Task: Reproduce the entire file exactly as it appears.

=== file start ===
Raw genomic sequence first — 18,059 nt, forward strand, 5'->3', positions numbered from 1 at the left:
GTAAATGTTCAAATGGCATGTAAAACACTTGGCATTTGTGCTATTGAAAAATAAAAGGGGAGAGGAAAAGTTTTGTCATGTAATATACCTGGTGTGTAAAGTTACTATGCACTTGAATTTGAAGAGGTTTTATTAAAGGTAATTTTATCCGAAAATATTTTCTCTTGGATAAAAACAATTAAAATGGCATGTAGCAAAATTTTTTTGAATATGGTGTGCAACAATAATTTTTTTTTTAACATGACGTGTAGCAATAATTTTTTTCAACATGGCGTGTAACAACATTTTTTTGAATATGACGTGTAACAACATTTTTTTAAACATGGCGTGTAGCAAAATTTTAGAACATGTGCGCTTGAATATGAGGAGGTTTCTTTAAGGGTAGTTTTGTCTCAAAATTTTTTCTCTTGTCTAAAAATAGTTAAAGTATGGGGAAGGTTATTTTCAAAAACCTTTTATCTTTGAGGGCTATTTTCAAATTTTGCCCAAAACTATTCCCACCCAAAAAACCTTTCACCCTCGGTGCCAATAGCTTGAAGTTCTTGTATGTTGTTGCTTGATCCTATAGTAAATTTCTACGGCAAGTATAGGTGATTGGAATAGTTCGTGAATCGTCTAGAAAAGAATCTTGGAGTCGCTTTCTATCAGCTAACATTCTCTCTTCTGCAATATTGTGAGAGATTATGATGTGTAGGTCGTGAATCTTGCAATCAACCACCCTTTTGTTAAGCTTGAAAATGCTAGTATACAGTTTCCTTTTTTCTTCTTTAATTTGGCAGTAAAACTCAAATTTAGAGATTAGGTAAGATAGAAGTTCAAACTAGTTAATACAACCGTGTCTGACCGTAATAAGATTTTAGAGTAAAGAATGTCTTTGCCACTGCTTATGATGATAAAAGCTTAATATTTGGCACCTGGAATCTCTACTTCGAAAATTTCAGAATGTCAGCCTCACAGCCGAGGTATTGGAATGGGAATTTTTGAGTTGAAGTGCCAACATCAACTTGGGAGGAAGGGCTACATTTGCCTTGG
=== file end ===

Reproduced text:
Raw genomic sequence first — 18,059 nt, forward strand, 5'->3', positions numbered from 1 at the left:
GTAAATGTTCAAATGGCATGTAAAACACTTGGCATTTGTGCTATTGAAAAATAAAAGGGGAGAGGAAAAGTTTTGTCATGTAATATACCTGGTGTGTAAAGTTACTATGCACTTGAATTTGAAGAGGTTTTATTAAAGGTAATTTTATCCGAAAATATTTTCTCTTGGATAAAAACAATTAAAATGGCATGTAGCAAAATTTTTTTGAATATGGTGTGCAACAATAATTTTTTTTTTAACATGACGTGTAGCAATAATTTTTTTCAACATGGCGTGTAACAACATTTTTTTGAATATGACGTGTAACAACATTTTTTTAAACATGGCGTGTAGCAAAATTTTAGAACATGTGCGCTTGAATATGAGGAGGTTTCTTTAAGGGTAGTTTTGTCTCAAAATTTTTTCTCTTGTCTAAAAATAGTTAAAGTATGGGGAAGGTTATTTTCAAAAACCTTTTATCTTTGAGGGCTATTTTCAAATTTTGCCCAAAACTATTCCCACCCAAAAAACCTTTCACCCTCGGTGCCAATAGCTTGAAGTTCTTGTATGTTGTTGCTTGATCCTATAGTAAATTTCTACGGCAAGTATAGGTGATTGGAATAGTTCGTGAATCGTCTAGAAAAGAATCTTGGAGTCGCTTTCTATCAGCTAACATTCTCTCTTCTGCAATATTGTGAGAGATTATGATGTGTAGGTCGTGAATCTTGCAATCAACCACCCTTTTGTTAAGCTTGAAAATGCTAGTATACAGTTTCCTTTTTTCTTCTTTAATTTGGCAGTAAAACTCAAATTTAGAGATTAGGTAAGATAGAAGTTCAAACTAGTTAATACAACCGTGTCTGACCGTAATAAGATTTTAGAGTAAAGAATGTCTTTGCCACTGCTTATGATGATAAAAGCTTAATATTTGGCACCTGGAATCTCTACTTCGAAAATTTCAGAATGTCAGCCTCACAGCCGAGGTATTGGAATGGGAATTTTTGAGTTGAAGTGCCAACATCAACTTGGGAGGAAGGGCTACATTTGCCTTGG